The chairman of a White House biotechnology regulatory committee is under investigation for conflicts of interest stemming from questions about his involvement with a West Coast biotechnology company, according to a statement released yesterday by the House Science, Space and Technology Committee.
The committee said it began its inquiry of David T. Kingsbury, who chairs the Biotechnology Science Coordinating Committee, in April. At that time, the committee staff obtained a brochure from IGB Products, a California biotechnology firm, that listed Kingsbury as a "founding director" and "scientific adviser" to the company.
Based on that information, the House science committee's statement said, the committee's chairman, Robert Roe (D-N.J.), and the ranking minority member of the committee, Manuel Lujan Jr., (R-N.M.), requested that the National Science Foundation, the Office of Science and Technology Policy, the Office of Government Ethics and the Department of Justice "review the information obtained by the committee, conduct further investigations as appropriate, and report back to the committee."
Officials of Porton International, the British holding company that owns IGB, confirmed yesterday that Kingsbury had been a principal of IGB when the firm was formed "three or four years ago."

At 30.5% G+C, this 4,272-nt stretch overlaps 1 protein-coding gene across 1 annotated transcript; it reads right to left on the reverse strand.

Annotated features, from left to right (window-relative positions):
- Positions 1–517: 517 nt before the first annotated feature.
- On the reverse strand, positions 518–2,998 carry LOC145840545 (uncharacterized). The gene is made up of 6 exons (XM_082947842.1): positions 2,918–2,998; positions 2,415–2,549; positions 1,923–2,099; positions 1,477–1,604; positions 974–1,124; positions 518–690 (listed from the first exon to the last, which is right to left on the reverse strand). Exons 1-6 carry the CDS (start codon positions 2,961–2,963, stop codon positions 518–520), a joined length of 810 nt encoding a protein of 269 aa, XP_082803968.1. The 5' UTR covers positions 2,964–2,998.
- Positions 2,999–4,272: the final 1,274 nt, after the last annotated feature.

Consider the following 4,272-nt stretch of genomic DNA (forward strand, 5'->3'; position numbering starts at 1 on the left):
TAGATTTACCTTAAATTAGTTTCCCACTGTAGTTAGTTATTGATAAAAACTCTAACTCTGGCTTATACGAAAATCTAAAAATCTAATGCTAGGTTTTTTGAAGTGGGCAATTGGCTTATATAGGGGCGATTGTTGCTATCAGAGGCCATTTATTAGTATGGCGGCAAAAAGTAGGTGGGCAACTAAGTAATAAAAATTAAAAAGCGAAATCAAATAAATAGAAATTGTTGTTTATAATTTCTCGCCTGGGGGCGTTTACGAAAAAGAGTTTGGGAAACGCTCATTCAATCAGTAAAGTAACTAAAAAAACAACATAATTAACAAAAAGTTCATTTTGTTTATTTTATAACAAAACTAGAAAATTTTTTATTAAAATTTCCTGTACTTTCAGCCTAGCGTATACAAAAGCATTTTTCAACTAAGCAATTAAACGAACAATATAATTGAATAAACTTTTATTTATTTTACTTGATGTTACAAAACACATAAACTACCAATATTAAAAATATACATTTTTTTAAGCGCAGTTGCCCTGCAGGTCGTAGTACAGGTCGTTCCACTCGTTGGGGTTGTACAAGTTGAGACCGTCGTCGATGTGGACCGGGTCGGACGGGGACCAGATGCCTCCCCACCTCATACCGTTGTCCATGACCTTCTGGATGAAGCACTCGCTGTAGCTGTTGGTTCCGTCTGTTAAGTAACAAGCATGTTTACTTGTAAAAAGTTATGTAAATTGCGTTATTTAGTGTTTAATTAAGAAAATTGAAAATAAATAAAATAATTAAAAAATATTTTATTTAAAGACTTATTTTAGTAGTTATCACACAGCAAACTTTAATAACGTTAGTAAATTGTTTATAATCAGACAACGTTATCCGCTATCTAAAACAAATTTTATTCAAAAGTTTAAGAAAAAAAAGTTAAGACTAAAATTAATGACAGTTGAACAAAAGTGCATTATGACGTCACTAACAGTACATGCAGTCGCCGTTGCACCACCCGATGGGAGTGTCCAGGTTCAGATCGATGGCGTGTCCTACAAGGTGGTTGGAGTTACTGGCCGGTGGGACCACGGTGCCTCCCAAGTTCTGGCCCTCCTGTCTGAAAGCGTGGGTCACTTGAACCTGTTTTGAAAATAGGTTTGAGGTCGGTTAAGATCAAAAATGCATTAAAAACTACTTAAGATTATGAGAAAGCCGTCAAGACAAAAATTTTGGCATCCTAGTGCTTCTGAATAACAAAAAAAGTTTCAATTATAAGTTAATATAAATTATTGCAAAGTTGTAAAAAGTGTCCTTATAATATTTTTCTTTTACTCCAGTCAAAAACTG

Committee staffers said the purpose of the inquiry was to determine whether Kingsbury was still affiliated with IGB when he joined the government, and whether he disclosed his past involvement with IGB in accordance with federal procedures.
Kingsbury vehemently denied the charges last night, calling the Porton document describing his affiliation with IGB a "series of exaggerations." He said that he served only as a consultant to the firm and that relationship ended before he came to Washington in 1984.
He also said that he fully disclosed his consultancy with IGB in accordance with federal regulations. "I have taken no money from any company since I came to the government," he said, adding that he will make a public statement clarifying his position today.
The Biotechnology Science Coordinating Committee (BSCC) is an agency within the White House Office of Science and Technology Policy. The group acts as a referee for all the federal agencies that regulate biotech research and development -- the Department of Agriculture, the Food and Drug Administration, the National Institutes of Health, and the Environmental Protection Agency -- helping to divide up regulatory responsibilities and recommend basic regulatory guidelines.
Since assuming the chairmanship of the BSCC two years ago, Kingsbury has gained a reputation for being sympathetic to the concerns of the biotech industry.
Kingsbury is also assistant director of the National Science Foundation for biological, behavioral and social sciences, and has served on the Working Group on Biotechnology of the Domestic Policy Council.